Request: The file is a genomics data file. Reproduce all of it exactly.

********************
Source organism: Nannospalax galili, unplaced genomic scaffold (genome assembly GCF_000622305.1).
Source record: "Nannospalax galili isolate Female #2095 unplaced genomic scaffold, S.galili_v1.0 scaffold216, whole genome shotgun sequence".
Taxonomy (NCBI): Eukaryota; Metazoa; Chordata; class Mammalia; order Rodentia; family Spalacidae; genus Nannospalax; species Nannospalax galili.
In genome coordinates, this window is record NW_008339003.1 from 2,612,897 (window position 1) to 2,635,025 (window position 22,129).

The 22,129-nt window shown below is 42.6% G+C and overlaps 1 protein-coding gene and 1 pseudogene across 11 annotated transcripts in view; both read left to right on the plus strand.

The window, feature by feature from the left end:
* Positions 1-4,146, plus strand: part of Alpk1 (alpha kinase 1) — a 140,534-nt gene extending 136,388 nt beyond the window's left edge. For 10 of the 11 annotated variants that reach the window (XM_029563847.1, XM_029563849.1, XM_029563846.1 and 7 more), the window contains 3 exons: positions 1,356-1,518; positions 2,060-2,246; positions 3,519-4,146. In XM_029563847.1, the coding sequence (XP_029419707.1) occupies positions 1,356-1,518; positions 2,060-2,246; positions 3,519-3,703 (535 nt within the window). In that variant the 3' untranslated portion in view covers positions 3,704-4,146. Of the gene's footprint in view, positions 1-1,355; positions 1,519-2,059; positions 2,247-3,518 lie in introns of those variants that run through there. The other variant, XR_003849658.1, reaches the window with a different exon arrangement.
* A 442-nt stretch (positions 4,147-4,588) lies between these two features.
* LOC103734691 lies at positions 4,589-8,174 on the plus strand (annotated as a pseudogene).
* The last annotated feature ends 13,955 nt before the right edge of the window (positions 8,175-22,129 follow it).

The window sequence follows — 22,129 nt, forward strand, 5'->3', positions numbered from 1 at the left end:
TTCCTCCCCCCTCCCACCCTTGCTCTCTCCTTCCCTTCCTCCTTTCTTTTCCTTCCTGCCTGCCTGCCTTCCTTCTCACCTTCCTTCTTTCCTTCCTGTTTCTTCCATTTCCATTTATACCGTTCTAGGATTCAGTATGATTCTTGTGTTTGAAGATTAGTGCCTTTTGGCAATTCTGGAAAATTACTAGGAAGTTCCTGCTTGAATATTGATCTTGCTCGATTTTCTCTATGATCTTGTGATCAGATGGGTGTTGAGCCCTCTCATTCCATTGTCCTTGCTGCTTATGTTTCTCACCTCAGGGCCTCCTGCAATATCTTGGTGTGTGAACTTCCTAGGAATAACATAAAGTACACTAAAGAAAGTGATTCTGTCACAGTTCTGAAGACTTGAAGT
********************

Source organism: Nannospalax galili, unplaced genomic scaffold (genome assembly GCF_000622305.1).
Source record: "Nannospalax galili isolate Female #2095 unplaced genomic scaffold, S.galili_v1.0 scaffold216, whole genome shotgun sequence".
Taxonomy (NCBI): Eukaryota; Metazoa; Chordata; class Mammalia; order Rodentia; family Spalacidae; genus Nannospalax; species Nannospalax galili.
In genome coordinates, this window is record NW_008339003.1 from 2,612,897 (window position 1) to 2,635,025 (window position 22,129).

The 22,129-nt window shown below is 42.6% G+C and overlaps 1 protein-coding gene and 1 pseudogene across 11 annotated transcripts in view; both read left to right on the plus strand.

The window, feature by feature from the left end:
* Positions 1-4,146, plus strand: part of Alpk1 (alpha kinase 1) — a 140,534-nt gene extending 136,388 nt beyond the window's left edge. For 10 of the 11 annotated variants that reach the window (XM_029563847.1, XM_029563849.1, XM_029563846.1 and 7 more), the window contains 3 exons: positions 1,356-1,518; positions 2,060-2,246; positions 3,519-4,146. In XM_029563847.1, the coding sequence (XP_029419707.1) occupies positions 1,356-1,518; positions 2,060-2,246; positions 3,519-3,703 (535 nt within the window). In that variant the 3' untranslated portion in view covers positions 3,704-4,146. Of the gene's footprint in view, positions 1-1,355; positions 1,519-2,059; positions 2,247-3,518 lie in introns of those variants that run through there. The other variant, XR_003849658.1, reaches the window with a different exon arrangement.
* A 442-nt stretch (positions 4,147-4,588) lies between these two features.
* LOC103734691 lies at positions 4,589-8,174 on the plus strand (annotated as a pseudogene).
* The last annotated feature ends 13,955 nt before the right edge of the window (positions 8,175-22,129 follow it).

The window sequence follows — 22,129 nt, forward strand, 5'->3', positions numbered from 1 at the left end:
TTCCTCCCCCCTCCCACCCTTGCTCTCTCCTTCCCTTCCTCCTTTCTTTTCCTTCCTGCCTGCCTGCCTTCCTTCTCACCTTCCTTCTTTCCTTCCTGTTTCTTCCATTTCCATTTATACCGTTCTAGGATTCAGTATGATTCTTGTGTTTGAAGATTAGTGCCTTTTGGCAATTCTGGAAAATTACTAGGAAGTTCCTGCTTGAATATTGATCTTGCTCGATTTTCTCTATGATCTTGTGATCAGATGGGTGTTGAGCCCTCTCATTCCATTGTCCTTGCTGCTTATGTTTCTCACCTCAGGGCCTCCTGCAATATCTTGGTGTGTGAACTTCCTAGGAATAACATAAAGTACACTAAAGAAAGTGATTCTGTCACAGTTCTGAAGACTTGAAGT